While a significant improvement over the use of separate catheters for each intended treatment or diagnostic protocol, such coaxial catheter systems suffer from the limited availability of lumen area in the guiding catheter. Because of the limited lumen area, the catheters must be made to be close fitting, with the sleeve catheter usually having a diameter which is no more than 10% to 25% greater than the outer diameter of the base catheter. Under such circumstances, friction between the inner lumenal surface of the sleeve catheter and the outer surface of the base catheter can be significant, rendering it difficult to axially position the catheters relative to one another after they have been deployed in the vasculature. Additionally, since the combination of sleeve catheter and base catheter will usually present a larger combined profile than a single-purpose catheter, there may be greater friction between the outer surface of the sleeve catheter and the inner surface of the guiding catheter during the initial introduction.

For these reasons, it would be desirable to provide improved methods for the intraluminal introduction of coaxial catheter systems where the friction between such catheters is reduced. If would be further desirable if the friction between the combined coaxial catheters and a third coaxial catheter, such as a coronary guiding catheter, is also reduced. It would be still further desirable to provide methods for fabricating tubular catheters having reduced surface friction when employed with coaxial catheters which are disposed either over or within a lumen of the tubular catheter. It would be still further desirable to provide a catheter system having a base catheter and a sleeve catheter, where the friction between the base catheter and the sleeve catheter is reduced to lower the force necessary to slide the catheters relative to each other. 2. Description of the Background Art.

A guide wire having an extruded sleeve with an unsmooth surface is described in U.S. Patent No. 5,404,887. An angioplasty catheter which may incorporate the design of U.S. 5,404,887 is sold by SciMed Life Systems, Inc.,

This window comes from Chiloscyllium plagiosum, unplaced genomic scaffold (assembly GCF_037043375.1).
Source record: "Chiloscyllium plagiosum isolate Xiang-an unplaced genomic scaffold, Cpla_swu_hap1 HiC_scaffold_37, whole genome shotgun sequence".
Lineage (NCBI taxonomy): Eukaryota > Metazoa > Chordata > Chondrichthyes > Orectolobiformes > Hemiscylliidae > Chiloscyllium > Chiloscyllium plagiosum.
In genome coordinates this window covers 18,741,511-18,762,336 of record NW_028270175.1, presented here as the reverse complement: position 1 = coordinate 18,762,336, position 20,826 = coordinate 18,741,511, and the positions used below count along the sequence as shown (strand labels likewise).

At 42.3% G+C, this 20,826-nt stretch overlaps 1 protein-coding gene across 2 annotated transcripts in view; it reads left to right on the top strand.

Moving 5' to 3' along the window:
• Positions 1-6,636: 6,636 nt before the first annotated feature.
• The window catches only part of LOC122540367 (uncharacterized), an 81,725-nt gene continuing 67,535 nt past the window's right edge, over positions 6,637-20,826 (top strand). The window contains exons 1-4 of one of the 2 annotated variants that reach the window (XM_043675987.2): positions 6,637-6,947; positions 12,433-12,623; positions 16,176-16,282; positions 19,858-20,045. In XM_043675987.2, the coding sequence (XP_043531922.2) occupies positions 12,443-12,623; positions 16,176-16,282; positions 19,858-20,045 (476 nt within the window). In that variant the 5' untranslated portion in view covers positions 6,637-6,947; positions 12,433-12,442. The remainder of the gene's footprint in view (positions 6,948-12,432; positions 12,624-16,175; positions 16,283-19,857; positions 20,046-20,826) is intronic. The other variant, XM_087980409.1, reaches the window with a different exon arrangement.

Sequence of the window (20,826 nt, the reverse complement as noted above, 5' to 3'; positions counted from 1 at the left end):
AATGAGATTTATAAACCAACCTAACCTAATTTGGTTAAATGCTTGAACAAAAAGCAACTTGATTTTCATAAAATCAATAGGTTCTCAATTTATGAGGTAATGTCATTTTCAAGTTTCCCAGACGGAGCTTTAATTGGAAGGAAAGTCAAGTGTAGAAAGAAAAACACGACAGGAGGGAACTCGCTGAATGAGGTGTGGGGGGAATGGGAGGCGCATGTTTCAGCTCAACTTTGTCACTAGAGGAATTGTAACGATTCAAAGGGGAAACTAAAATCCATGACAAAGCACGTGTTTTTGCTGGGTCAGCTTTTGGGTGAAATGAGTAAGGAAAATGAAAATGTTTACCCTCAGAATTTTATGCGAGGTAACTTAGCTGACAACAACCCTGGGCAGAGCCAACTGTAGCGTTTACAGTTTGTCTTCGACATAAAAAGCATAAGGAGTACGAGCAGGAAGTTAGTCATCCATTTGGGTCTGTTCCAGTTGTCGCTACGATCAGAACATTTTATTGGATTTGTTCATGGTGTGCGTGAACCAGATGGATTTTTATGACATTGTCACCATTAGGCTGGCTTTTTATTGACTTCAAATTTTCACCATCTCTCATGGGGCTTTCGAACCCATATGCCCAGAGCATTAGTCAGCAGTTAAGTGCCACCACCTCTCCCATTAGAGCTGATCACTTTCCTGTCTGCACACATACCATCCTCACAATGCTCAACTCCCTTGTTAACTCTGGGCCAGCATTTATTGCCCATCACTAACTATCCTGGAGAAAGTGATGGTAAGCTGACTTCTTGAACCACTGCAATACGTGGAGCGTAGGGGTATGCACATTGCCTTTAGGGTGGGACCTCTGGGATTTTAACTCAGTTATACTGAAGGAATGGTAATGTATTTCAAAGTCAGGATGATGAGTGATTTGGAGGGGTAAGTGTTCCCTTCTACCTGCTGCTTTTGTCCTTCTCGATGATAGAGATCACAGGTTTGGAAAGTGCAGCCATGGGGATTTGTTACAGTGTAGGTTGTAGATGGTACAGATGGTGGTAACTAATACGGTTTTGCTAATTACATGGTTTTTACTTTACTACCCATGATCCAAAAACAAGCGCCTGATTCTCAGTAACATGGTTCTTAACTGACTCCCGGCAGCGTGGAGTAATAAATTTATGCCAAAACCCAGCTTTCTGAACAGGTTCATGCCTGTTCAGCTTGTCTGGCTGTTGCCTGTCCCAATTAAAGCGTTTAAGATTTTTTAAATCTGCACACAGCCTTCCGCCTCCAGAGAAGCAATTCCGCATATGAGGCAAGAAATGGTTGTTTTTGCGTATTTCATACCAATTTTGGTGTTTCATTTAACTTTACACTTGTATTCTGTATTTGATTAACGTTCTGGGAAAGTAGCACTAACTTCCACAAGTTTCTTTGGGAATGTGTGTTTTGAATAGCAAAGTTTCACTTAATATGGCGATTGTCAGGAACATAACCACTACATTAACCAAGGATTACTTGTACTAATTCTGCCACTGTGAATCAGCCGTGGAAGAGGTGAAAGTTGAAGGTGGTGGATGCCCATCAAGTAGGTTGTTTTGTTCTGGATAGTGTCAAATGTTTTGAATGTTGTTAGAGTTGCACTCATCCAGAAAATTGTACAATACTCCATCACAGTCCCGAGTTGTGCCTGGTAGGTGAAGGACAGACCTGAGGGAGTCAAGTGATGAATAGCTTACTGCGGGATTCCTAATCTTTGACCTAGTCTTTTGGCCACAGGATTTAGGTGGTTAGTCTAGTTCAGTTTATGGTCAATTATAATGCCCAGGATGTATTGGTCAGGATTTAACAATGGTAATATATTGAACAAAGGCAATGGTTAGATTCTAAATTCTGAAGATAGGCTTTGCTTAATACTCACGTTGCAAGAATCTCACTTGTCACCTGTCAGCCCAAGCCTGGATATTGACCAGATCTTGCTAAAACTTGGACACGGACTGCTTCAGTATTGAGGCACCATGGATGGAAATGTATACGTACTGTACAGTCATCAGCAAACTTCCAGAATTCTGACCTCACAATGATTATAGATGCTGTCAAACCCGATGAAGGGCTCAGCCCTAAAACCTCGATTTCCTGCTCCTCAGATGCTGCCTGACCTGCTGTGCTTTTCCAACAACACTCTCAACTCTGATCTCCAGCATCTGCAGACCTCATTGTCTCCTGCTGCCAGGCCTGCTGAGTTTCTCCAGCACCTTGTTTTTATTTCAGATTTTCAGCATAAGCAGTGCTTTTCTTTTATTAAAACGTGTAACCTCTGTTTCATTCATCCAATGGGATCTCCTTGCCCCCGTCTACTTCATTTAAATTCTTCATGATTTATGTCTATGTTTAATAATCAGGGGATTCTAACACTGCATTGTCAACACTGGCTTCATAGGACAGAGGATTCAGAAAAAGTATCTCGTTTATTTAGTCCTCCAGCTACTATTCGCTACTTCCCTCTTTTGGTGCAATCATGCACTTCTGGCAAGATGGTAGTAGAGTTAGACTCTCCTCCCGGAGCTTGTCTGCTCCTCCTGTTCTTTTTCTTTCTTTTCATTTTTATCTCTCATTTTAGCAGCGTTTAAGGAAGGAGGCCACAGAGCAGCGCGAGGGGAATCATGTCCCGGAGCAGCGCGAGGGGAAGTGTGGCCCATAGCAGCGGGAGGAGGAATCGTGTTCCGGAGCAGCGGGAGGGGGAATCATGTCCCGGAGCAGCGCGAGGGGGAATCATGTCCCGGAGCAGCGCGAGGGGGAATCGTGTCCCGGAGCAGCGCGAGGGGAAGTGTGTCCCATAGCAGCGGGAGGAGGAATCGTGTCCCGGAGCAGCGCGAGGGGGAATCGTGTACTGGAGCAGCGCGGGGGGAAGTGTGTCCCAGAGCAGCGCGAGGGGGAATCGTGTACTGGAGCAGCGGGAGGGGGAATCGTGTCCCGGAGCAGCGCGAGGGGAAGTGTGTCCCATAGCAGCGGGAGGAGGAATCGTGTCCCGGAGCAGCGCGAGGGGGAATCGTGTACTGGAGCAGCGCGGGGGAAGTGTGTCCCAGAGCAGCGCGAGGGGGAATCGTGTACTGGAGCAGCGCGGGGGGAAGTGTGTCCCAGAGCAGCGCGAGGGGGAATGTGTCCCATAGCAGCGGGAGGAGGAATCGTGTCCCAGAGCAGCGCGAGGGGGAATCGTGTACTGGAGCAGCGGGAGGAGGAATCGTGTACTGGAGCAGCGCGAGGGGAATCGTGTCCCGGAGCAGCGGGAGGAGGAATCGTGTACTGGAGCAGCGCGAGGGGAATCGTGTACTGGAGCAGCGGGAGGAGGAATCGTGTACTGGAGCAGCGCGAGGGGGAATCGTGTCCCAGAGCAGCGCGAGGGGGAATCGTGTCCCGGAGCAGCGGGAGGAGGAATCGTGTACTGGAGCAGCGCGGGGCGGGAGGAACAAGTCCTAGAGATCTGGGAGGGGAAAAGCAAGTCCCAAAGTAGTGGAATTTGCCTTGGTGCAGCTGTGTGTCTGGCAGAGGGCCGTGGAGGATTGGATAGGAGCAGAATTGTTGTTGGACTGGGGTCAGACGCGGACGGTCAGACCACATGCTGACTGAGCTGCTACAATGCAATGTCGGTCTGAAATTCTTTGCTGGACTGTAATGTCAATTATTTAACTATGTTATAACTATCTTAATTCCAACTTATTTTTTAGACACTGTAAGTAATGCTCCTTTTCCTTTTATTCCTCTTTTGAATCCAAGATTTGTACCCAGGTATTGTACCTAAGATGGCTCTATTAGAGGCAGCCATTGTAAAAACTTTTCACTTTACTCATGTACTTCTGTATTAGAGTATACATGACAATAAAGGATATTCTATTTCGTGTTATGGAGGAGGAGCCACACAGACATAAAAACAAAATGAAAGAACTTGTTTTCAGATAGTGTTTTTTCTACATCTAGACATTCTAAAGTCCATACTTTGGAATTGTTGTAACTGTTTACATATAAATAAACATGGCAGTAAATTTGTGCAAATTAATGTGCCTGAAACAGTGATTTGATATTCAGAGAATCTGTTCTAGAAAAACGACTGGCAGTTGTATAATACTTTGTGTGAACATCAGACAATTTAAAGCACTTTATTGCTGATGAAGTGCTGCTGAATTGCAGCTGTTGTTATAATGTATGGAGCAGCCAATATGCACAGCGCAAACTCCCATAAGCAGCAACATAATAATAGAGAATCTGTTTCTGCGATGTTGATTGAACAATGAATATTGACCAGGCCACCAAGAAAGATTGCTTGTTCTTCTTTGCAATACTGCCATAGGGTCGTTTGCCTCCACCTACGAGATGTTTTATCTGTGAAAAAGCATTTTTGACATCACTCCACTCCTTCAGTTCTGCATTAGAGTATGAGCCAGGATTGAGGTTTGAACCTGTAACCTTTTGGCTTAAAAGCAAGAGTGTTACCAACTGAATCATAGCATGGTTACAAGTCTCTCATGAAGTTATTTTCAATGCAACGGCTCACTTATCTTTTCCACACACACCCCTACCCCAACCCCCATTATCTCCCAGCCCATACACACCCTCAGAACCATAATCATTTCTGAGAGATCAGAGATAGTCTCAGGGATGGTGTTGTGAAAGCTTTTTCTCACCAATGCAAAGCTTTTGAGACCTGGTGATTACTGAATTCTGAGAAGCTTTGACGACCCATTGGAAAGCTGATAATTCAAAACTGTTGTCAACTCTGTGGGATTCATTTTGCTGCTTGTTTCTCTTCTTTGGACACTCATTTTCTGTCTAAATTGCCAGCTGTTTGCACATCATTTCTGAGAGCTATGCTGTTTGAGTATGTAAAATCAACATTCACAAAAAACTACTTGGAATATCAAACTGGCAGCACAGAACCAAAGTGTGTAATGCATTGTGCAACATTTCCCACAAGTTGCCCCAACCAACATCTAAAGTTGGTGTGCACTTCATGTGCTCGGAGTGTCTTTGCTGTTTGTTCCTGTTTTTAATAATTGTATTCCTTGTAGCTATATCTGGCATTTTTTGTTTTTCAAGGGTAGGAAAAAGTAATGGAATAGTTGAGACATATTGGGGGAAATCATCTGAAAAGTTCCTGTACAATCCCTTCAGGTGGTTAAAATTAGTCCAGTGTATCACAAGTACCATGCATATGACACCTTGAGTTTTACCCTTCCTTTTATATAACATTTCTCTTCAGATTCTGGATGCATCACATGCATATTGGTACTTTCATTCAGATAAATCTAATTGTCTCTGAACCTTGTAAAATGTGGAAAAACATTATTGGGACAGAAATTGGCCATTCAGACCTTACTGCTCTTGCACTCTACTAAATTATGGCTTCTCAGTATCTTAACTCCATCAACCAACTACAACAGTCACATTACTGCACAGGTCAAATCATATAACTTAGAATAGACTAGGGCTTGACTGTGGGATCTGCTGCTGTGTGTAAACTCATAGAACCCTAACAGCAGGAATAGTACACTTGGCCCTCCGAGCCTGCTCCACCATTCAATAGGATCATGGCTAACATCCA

Minneapolis, Minnesota, under the trade name Trio 14. A guiding catheter having channels on its interior surface resulting from inclusion of a spiraled reinforcement layer is shown in WO 93/23105. A catheter having an irregular outer or inner surface resulting from an embedded reinforcing member is described in WO 92/19308. Other catheter structures having projections or features on their interior and/or exterior surfaces are described in U.S. Patent Nos. 5,217,440; 5,122,125; 5,054,501; and 1, 596, 754. The construction and use of sleeve catheters for a variety of purposes are described in U.S. Patent No. 5,336,178, and copending application serial nos. 08/047,737; 08/222,143; 08/461,222 (FWC of 08/221,613) ; 08/305,250; and 08/401,541.

SUMMARY OF THE INVENTION The method of the present invention for introducing a sleeve catheter over a base catheter comprises introducing a base catheter over a guide wire to a target location within a body lumen, usually a blood vessel, and more usually a coronary artery. The sleeve catheter is introduced coaxially over the base catheter to the target location, sometimes being pre-loaded and sometimes being post-loaded over the base catheters, and then being introduced simultaneously with the base catheter. At least one of the exterior surface of the base catheter and the interior surface of the sleeve catheter has an irregular surface which reduces friction between the sleeve catheter and the base catheter as they are axially translated relative to each other. Alternatively, both the exterior surface of the base catheter and the interior surface of the sleeve catheter will have irregular surfaces. Optionally, the base catheter and the sleeve catheter may be introduced through a guiding catheter, where the exterior surface of the sleeve catheter has an irregular surface in order to reduce sliding friction between the sleeve catheter and the guiding catheter. A preferred irregular surface is characterized by a continuous, circumferential pattern of V- shaped peaks, where the peaks are preferably circumferentially spaced-apart by an arc in the range from 6° to 24°. Such V- shaped peaks may be aligned axially (i.e., in a direction parallel to the axial direction of the catheter) , as a spiral over the catheter, or in a zig-zag pattern over the catheter surface.